Photo by Luis Paez-Pumar

On the last song of its sold-out Bowery Ballroom set on Friday, Blind Pilot unplugged its instruments, jumped into the crowd, and just played. The song was the title track from the band’s debut album, 3 Rounds And A Sound. Singer Israel Nebeker’s soft voice carried throughout the dead-silent venue, accompanied by guitar, banjo and the slightest of snare drums. It was a breathtaking experience, made more so by the fact that the entire audience was transfixed by these six individuals. Before starting the tune, Nebeker asked everyone to put down their phones and cameras and to “film with [their] eyes.” Obediently, no one saw the performance through an iPhone screen.
The previous hour and a half was filled with more conventional moments of exhilaration, as the band played tunes evenly split between its debut and recent follow-up, We Are The Tide. “Keep You Right” led off the evening with a familiar vibe for those who hadn’t invested too much time in the new album; its quiet nature and harmonizing recalls the debut album, but it’s also a fuller track than anything the band did on its first record. A few songs later, Blind Pilot went into a trifecta of old songs, with the gorgeous “Oviedo” shining as the highlight. The other two tracks, “Two Towns From Me” and “Things I Cannot Recall” kept the singalong going.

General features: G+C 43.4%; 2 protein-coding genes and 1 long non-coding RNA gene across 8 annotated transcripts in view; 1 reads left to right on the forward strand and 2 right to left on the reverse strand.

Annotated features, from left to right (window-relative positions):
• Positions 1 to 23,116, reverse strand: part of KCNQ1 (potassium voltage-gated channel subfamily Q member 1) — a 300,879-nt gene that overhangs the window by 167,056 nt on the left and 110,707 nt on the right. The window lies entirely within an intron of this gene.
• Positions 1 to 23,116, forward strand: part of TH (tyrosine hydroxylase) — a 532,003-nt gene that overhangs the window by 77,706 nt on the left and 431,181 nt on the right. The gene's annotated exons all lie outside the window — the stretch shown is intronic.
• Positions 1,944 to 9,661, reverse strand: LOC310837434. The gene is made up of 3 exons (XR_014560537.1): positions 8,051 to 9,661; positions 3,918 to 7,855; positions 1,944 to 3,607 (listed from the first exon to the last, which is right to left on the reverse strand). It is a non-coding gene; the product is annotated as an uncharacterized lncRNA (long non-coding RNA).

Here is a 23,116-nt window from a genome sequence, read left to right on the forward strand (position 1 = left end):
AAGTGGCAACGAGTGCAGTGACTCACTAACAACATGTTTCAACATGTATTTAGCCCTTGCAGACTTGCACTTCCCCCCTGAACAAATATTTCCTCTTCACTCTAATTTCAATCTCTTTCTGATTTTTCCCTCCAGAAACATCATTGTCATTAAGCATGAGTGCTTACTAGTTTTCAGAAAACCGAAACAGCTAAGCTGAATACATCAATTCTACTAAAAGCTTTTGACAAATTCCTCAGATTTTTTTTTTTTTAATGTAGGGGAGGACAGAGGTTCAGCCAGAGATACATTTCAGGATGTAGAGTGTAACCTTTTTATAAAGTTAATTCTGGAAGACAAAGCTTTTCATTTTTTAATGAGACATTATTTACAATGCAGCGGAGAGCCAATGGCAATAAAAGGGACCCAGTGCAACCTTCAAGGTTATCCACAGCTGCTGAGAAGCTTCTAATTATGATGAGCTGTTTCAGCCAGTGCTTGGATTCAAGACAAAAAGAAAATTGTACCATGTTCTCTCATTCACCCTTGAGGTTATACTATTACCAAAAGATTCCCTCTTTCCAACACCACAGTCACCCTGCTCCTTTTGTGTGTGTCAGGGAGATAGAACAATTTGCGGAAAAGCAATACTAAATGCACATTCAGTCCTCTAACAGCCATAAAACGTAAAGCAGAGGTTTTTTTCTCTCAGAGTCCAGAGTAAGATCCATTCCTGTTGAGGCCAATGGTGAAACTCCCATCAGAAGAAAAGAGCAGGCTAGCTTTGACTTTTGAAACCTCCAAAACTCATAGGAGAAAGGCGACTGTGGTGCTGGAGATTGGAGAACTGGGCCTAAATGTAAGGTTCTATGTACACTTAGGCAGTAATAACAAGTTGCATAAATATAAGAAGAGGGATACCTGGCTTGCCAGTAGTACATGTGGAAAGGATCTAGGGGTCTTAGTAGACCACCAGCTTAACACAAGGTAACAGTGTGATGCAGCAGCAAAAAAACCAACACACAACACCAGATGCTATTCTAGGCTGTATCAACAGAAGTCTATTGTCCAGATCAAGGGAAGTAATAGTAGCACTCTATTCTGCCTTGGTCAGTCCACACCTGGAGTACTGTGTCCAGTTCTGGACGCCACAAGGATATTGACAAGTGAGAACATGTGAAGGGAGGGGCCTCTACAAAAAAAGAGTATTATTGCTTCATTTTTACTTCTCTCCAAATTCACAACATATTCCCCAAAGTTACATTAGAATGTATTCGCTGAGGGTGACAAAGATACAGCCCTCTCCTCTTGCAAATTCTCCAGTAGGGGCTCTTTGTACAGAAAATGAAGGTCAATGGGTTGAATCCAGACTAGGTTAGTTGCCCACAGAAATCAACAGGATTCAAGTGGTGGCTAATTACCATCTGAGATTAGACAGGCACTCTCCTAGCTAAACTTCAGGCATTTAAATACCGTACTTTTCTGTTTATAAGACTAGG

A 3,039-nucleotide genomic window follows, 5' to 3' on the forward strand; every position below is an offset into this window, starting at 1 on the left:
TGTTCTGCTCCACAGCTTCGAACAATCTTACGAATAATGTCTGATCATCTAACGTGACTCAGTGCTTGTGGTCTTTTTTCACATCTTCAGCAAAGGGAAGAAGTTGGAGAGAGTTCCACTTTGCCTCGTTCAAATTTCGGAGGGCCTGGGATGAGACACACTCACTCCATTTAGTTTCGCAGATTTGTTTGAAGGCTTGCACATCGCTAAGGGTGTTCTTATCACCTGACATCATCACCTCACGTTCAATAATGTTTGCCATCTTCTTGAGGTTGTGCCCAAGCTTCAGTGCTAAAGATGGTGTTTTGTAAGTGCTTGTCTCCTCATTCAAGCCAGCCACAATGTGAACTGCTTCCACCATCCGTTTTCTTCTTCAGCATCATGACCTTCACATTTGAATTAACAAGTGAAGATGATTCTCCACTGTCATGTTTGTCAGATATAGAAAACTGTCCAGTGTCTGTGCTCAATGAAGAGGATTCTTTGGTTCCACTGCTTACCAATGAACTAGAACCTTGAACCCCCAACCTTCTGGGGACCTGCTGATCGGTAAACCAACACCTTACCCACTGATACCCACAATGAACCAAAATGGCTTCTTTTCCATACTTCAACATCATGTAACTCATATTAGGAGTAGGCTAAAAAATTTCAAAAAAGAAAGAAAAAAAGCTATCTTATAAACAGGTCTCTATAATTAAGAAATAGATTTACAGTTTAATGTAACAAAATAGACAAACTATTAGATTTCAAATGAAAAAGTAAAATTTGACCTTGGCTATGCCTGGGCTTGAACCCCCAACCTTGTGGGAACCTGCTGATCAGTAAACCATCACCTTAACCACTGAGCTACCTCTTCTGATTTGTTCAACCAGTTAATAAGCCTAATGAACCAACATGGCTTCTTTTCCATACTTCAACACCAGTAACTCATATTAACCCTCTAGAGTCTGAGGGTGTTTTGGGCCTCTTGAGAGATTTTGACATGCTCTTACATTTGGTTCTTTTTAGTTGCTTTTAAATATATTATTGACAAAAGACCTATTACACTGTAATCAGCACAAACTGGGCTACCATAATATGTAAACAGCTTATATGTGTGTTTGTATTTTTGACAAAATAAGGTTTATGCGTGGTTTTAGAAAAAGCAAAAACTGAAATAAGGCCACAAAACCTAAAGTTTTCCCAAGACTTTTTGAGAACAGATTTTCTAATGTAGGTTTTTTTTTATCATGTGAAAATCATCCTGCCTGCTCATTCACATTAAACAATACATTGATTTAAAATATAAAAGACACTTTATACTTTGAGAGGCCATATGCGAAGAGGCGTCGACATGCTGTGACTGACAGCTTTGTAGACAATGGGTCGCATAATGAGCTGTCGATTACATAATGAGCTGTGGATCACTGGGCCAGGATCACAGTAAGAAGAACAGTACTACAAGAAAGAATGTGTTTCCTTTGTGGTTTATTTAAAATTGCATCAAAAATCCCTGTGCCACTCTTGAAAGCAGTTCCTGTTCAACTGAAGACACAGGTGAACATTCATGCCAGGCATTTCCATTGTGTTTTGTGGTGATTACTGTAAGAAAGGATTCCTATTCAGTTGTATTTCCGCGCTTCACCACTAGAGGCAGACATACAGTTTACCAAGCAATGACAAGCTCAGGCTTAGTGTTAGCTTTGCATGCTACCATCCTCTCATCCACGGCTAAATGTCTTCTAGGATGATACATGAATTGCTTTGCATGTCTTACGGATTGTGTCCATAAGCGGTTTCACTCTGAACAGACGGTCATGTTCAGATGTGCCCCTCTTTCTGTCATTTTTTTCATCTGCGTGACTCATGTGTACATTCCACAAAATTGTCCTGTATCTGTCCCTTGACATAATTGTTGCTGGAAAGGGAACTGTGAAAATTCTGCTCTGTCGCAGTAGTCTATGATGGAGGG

We Are The Tide‘s tracks provided some of the night’s better thrills, because what’s better than the unfamiliar? “White Apple” featured multi-instrumentalist Kati Claborn on dulcimer, solemnly strumming away this heartbreaker of a song. Also standing out was the appropriately named “New York,” which Nebeker said was written while staying in Brooklyn with a friend who owned a harmonium, an instrument that works as the main tool for the long and woozy track. It’s the most “out there” song that Blind Pilot has ever released, sounding more melancholy than even the saddest song in its catalog. Thankfully, the title track from the new album brought the audience back up, as its pounding drums resembled a dance class more than a late NYC night.
The encore featured the night’s most welcome curveball, as the group covered the Band’s “The Night They Drove Old Dixie Down.” Seemingly, in the band’s wheelhouse this southern anthem was surprisingly well-received by the New York crowd, including some very enthusiastic dancers next to the stage. The set then wrapped up with the aforementioned “3 Rounds And A Sound,” after which the band jumped back on stage, took a humble bow, and exited out. The audience then filed out into the cool November night, lacking not in the warmth of Blind Pilot’s music.